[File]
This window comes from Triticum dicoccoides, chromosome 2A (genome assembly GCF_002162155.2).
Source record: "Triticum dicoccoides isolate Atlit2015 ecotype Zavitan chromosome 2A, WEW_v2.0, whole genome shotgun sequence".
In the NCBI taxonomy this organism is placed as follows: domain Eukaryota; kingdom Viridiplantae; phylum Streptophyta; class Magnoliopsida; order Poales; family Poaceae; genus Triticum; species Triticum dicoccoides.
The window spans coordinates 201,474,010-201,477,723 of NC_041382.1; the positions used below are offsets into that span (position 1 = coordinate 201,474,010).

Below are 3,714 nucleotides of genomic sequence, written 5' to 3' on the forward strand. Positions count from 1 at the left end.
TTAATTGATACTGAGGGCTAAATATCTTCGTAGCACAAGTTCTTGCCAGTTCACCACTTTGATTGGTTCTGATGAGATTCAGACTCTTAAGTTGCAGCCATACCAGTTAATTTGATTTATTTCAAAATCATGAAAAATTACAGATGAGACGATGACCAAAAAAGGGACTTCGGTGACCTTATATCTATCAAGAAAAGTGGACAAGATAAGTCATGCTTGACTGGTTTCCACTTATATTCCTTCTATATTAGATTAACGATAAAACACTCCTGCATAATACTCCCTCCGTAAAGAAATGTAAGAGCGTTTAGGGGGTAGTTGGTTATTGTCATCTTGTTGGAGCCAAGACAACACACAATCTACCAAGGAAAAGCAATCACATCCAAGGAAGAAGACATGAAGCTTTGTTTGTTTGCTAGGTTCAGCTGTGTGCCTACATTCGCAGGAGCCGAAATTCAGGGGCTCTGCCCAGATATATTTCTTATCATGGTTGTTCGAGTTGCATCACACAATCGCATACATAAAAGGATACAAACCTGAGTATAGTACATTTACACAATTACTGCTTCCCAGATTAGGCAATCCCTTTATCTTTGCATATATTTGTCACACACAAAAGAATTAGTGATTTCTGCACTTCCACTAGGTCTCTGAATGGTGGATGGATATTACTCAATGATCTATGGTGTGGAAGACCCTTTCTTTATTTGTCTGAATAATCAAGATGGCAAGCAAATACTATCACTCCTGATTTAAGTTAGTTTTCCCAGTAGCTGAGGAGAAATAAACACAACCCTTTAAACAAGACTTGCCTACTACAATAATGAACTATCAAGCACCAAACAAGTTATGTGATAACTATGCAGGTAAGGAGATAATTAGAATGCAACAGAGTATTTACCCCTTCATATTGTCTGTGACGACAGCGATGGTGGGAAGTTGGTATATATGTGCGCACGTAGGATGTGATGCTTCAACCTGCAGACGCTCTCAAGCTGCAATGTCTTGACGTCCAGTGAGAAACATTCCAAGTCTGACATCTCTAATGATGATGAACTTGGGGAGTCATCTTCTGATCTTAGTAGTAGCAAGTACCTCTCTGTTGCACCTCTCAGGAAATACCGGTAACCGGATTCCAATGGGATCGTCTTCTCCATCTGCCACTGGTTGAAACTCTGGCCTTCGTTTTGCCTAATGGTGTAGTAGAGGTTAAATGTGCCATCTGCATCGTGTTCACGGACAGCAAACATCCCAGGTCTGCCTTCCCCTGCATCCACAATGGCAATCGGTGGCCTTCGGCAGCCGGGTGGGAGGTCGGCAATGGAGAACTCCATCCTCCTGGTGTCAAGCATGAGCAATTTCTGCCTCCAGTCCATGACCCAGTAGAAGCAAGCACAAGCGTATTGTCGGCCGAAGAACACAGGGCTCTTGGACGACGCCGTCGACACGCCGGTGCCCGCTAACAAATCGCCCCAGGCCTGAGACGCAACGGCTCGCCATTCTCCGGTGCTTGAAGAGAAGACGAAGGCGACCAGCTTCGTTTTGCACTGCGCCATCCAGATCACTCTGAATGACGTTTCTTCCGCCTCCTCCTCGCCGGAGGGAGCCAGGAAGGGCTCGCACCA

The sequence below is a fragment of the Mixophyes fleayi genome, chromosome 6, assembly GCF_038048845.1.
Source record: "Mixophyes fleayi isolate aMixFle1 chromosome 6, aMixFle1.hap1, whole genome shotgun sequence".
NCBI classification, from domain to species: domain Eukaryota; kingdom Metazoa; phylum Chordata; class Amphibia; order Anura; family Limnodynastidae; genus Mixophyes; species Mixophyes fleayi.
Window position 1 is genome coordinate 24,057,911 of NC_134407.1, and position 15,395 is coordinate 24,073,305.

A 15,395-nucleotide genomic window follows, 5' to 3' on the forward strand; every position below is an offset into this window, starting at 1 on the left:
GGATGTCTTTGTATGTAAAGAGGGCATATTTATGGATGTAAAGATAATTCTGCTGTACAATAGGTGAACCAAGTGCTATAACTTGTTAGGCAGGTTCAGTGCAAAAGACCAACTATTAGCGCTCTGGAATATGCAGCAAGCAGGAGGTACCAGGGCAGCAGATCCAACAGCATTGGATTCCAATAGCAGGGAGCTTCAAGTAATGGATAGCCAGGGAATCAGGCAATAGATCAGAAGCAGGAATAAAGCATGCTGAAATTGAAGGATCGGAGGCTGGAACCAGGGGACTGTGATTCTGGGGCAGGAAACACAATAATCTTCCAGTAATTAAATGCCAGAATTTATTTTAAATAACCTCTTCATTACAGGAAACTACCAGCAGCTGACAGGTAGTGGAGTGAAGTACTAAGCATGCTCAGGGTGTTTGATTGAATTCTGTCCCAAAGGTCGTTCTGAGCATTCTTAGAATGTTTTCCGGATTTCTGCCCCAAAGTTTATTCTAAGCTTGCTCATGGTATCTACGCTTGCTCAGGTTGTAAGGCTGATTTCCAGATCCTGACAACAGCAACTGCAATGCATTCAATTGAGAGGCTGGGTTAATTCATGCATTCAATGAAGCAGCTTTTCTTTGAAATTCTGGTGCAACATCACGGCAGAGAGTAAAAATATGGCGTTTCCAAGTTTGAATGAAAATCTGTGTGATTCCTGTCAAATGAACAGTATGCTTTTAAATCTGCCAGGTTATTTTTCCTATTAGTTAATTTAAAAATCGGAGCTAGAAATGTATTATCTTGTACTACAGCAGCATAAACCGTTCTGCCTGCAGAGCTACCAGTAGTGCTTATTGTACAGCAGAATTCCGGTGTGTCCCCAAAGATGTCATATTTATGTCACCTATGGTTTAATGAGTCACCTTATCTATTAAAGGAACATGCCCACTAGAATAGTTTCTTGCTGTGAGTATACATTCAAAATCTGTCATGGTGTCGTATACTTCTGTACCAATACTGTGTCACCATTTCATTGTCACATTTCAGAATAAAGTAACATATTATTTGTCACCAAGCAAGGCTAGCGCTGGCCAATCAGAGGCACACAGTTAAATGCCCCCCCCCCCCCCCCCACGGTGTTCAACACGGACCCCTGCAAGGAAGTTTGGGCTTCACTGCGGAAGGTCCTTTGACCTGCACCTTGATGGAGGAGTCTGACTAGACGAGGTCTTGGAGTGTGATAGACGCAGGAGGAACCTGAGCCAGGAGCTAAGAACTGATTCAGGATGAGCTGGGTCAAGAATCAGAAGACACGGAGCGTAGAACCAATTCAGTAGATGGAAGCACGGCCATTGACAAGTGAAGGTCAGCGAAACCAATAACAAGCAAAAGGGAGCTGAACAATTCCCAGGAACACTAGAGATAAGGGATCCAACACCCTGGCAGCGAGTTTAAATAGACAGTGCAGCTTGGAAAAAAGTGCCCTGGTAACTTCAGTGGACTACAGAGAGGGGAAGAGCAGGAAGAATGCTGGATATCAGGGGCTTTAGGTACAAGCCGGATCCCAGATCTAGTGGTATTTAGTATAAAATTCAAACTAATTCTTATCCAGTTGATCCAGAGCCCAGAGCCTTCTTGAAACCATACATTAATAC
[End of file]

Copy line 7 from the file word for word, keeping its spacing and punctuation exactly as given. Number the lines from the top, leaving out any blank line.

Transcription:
The sequence below is a fragment of the Mixophyes fleayi genome, chromosome 6, assembly GCF_038048845.1.